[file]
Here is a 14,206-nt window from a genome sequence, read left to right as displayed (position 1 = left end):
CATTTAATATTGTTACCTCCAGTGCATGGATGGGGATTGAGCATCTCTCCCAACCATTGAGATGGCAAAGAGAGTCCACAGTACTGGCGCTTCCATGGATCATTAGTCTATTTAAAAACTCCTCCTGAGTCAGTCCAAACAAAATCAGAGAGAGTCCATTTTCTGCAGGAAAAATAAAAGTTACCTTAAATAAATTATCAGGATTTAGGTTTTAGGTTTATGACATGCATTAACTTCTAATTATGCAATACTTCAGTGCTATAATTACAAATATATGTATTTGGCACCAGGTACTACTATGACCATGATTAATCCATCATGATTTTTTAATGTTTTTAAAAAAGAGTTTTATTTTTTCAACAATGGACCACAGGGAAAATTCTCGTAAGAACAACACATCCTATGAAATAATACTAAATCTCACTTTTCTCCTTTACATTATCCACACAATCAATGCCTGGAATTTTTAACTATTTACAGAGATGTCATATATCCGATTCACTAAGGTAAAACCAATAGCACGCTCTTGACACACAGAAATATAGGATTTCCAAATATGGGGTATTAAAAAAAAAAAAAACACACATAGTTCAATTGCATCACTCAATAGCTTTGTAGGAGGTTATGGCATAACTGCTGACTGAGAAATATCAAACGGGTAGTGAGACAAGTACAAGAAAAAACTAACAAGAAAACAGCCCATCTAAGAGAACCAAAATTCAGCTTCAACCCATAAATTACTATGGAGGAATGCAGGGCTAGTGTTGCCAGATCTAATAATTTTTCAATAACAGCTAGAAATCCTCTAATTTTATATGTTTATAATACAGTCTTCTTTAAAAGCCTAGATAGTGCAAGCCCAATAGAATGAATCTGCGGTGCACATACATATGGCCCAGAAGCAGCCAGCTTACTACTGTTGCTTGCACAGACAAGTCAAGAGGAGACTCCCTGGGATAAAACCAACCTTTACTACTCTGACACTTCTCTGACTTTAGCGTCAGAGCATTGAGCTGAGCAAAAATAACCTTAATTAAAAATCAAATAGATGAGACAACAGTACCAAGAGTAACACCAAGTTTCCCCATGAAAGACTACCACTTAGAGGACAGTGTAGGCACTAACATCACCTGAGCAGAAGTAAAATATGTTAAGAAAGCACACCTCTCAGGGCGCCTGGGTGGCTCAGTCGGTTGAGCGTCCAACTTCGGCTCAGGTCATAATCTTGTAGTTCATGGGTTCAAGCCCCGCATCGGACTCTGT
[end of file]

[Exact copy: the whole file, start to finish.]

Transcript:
Here is a 14,206-nt window from a genome sequence, read left to right as displayed (position 1 = left end):
CATTTAATATTGTTACCTCCAGTGCATGGATGGGGATTGAGCATCTCTCCCAACCATTGAGATGGCAAAGAGAGTCCACAGTACTGGCGCTTCCATGGATCATTAGTCTATTTAAAAACTCCTCCTGAGTCAGTCCAAACAAAATCAGAGAGAGTCCATTTTCTGCAGGAAAAATAAAAGTTACCTTAAATAAATTATCAGGATTTAGGTTTTAGGTTTATGACATGCATTAACTTCTAATTATGCAATACTTCAGTGCTATAATTACAAATATATGTATTTGGCACCAGGTACTACTATGACCATGATTAATCCATCATGATTTTTTAATGTTTTTAAAAAAGAGTTTTATTTTTTCAACAATGGACCACAGGGAAAATTCTCGTAAGAACAACACATCCTATGAAATAATACTAAATCTCACTTTTCTCCTTTACATTATCCACACAATCAATGCCTGGAATTTTTAACTATTTACAGAGATGTCATATATCCGATTCACTAAGGTAAAACCAATAGCACGCTCTTGACACACAGAAATATAGGATTTCCAAATATGGGGTATTAAAAAAAAAAAAAACACACATAGTTCAATTGCATCACTCAATAGCTTTGTAGGAGGTTATGGCATAACTGCTGACTGAGAAATATCAAACGGGTAGTGAGACAAGTACAAGAAAAAACTAACAAGAAAACAGCCCATCTAAGAGAACCAAAATTCAGCTTCAACCCATAAATTACTATGGAGGAATGCAGGGCTAGTGTTGCCAGATCTAATAATTTTTCAATAACAGCTAGAAATCCTCTAATTTTATATGTTTATAATACAGTCTTCTTTAAAAGCCTAGATAGTGCAAGCCCAATAGAATGAATCTGCGGTGCACATACATATGGCCCAGAAGCAGCCAGCTTACTACTGTTGCTTGCACAGACAAGTCAAGAGGAGACTCCCTGGGATAAAACCAACCTTTACTACTCTGACACTTCTCTGACTTTAGCGTCAGAGCATTGAGCTGAGCAAAAATAACCTTAATTAAAAATCAAATAGATGAGACAACAGTACCAAGAGTAACACCAAGTTTCCCCATGAAAGACTACCACTTAGAGGACAGTGTAGGCACTAACATCACCTGAGCAGAAGTAAAATATGTTAAGAAAGCACACCTCTCAGGGCGCCTGGGTGGCTCAGTCGGTTGAGCGTCCAACTTCGGCTCAGGTCATAATCTTGTAGTTCATGGGTTCAAGCCCCGCATCGGACTCTGT